Photographs by Juergen Teller. Styled by Edward Enninful. Set design by Peter Klein at Frank Reps. Hair for Ronan and Garfield by Yusef for Rich Hair Care at Factory Downtown; Makeup for Ronan and Garfield by Fulvia Farolfi for Chanel; Manicures by Michelle Saunders for Essie at Forward Artists.
Photographs by Juergen Teller; Styled by Edward Enninful

“This year on Halloween, my daughter and I went trick-or-treating, and I had on this huge mask so I could see everyone but they couldn’t see me. Whenever I saw a Wonder Woman costume on a girl or a boy, it was so exciting. My daughter, who was dressed as a unicorn zombie, would run up to me and say, “Did you see that Wonder Woman?” They were everywhere!”

Gal Gadot wears Moschino Couture dress; Fabergé ring; Off-White c/o Jimmy Choo shoes.

Photographs by Juergen Teller; Styled by Edward Enninful

“[Jennifer Lawrence] came to see Cabaret and both of my contacts popped out of my eyes at the same time and my prescription is -900, which, if you know what that means, is like…I cannot see. So, they had to drag me off the stage in the dark and she came backstage afterwards and I was like, ‘I couldn’t see anything! It was garbage! It was a disaster!’ And she was like, ‘Enough, enough. I’m your dance mom. You need to calm down.’”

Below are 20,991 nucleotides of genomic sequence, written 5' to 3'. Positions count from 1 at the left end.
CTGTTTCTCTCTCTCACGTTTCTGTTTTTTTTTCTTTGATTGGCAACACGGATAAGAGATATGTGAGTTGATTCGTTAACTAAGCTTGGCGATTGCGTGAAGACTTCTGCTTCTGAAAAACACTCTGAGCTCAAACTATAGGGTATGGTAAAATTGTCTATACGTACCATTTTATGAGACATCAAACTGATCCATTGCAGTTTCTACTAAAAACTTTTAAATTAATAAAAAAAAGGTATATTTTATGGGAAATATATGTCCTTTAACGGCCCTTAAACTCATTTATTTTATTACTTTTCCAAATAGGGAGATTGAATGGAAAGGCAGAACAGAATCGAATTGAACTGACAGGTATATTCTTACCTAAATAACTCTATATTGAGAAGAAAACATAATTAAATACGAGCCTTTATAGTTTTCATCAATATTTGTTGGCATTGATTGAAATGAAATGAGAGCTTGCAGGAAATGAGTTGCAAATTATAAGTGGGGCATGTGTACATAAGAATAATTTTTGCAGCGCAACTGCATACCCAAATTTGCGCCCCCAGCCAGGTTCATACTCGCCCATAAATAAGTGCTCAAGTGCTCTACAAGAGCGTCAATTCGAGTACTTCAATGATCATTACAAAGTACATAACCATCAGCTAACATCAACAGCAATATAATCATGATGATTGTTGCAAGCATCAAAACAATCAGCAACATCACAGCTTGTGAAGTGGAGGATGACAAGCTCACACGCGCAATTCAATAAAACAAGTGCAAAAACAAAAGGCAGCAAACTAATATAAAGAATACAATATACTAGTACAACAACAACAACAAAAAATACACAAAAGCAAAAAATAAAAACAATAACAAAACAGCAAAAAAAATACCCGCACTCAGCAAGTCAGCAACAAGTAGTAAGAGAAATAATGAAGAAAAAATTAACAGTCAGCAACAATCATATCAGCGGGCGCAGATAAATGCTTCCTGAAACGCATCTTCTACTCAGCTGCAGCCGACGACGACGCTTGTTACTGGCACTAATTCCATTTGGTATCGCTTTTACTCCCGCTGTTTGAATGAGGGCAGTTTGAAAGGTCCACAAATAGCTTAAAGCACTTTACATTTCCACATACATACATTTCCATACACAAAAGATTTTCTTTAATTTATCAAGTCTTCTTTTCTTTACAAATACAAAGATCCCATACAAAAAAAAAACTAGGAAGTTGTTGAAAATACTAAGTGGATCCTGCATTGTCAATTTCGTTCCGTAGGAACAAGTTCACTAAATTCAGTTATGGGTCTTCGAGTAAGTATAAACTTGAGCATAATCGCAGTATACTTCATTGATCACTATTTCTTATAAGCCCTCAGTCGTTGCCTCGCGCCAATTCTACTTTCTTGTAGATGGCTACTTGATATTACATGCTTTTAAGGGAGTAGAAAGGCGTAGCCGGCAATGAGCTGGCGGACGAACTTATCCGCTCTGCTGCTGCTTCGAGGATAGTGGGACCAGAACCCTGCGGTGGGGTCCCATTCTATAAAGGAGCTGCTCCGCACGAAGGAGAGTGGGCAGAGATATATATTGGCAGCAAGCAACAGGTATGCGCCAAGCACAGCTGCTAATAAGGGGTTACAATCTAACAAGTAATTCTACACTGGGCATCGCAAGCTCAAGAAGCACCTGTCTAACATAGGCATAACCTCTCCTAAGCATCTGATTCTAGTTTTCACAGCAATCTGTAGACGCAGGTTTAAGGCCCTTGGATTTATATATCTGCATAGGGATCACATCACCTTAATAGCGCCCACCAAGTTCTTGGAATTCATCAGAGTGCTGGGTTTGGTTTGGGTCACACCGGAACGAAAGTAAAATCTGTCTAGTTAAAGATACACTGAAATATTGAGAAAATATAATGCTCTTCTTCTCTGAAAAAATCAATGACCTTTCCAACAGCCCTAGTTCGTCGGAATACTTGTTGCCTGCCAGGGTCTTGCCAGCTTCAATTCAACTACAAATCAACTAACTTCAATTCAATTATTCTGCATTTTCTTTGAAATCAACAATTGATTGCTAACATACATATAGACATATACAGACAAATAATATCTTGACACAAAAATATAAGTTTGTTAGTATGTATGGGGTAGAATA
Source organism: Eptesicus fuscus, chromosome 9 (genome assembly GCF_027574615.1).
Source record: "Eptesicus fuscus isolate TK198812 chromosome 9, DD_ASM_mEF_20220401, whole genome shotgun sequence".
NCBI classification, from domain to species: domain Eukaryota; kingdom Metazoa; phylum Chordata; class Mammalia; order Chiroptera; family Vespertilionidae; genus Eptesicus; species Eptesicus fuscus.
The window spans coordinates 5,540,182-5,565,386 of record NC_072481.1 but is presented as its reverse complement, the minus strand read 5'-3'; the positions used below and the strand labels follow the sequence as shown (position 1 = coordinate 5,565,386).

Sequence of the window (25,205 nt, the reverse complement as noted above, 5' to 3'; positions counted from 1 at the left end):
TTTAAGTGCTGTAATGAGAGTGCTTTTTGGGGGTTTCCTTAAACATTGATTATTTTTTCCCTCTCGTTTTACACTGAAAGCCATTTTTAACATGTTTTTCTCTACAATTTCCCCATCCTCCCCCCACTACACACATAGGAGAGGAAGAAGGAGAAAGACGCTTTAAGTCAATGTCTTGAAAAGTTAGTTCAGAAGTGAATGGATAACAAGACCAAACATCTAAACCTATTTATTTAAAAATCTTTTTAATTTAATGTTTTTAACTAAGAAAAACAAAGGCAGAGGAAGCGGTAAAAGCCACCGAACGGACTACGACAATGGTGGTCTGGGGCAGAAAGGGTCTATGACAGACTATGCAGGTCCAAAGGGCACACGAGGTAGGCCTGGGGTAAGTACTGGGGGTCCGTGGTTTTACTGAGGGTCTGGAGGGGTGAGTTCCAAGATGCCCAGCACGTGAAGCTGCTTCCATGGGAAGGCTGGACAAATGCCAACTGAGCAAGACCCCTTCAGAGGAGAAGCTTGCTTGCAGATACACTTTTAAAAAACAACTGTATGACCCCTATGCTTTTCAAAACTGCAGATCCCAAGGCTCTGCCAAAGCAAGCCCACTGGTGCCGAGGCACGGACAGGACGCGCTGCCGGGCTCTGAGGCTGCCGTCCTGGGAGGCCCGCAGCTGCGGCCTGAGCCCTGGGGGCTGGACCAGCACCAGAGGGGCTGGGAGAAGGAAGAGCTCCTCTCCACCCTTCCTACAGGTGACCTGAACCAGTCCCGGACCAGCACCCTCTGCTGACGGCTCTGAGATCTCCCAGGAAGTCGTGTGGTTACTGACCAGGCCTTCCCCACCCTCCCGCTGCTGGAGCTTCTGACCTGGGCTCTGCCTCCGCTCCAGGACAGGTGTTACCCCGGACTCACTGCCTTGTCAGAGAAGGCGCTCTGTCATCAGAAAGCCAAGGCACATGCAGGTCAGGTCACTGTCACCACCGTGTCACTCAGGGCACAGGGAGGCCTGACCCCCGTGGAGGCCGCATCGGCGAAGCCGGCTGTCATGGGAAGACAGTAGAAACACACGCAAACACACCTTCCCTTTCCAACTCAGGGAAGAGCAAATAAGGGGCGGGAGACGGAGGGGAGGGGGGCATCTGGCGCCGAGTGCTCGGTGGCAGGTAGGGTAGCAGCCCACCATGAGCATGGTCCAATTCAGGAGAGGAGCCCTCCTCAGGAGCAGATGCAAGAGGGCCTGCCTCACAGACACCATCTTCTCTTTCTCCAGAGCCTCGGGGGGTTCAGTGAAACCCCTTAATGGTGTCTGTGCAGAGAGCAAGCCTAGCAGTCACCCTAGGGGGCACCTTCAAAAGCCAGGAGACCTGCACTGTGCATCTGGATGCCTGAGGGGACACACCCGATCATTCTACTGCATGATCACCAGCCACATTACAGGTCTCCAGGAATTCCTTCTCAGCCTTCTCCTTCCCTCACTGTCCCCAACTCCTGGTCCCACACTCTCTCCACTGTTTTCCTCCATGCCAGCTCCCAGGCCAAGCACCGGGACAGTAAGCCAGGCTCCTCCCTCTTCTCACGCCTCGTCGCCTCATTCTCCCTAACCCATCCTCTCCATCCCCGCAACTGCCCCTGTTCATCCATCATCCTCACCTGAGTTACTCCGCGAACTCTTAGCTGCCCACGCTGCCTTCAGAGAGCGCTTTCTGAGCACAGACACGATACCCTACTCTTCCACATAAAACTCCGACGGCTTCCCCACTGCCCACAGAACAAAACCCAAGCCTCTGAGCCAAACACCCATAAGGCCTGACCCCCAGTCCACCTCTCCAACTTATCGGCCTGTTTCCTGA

Emma Stone wears a Louis Vuitton dress; Cartier earrings.

Photographs by Juergen Teller; Styled by Edward Enninful

“I am Vietnamese, and we don’t celebrate birthdays. My parents don’t actually know their birth dates—they just go by their signs. When somebody asks you how old you are, you say, ‘I’m born this month in the Year of the…’ I was born in the Year of the Sheep. Sheep don’t like to be the center of attention, and they don’t like being told what to do. That pretty much sums me up.”

Hong Chau wears an Etro dress; Chanel Fine Jewelry earrings; Tiffany & Co. ring.

Photographs by Juergen Teller; Styled by Edward Enninful

“I’ve had a flirtation with Winston Churchill for years; there’s been a book of famous Churchill quotes on my bookshelf since childhood. To me, he was the man who won the war. And yet, when I was first asked to play the part, I thought, Don’t be ridiculous, and turned it down. But they came back, and it felt right. My wife said, ‘Look, you get to stand in Parliament and say these great words. What have you got to lose?’”

Gary Oldman wears a Canali suit; Boss shirt and tie.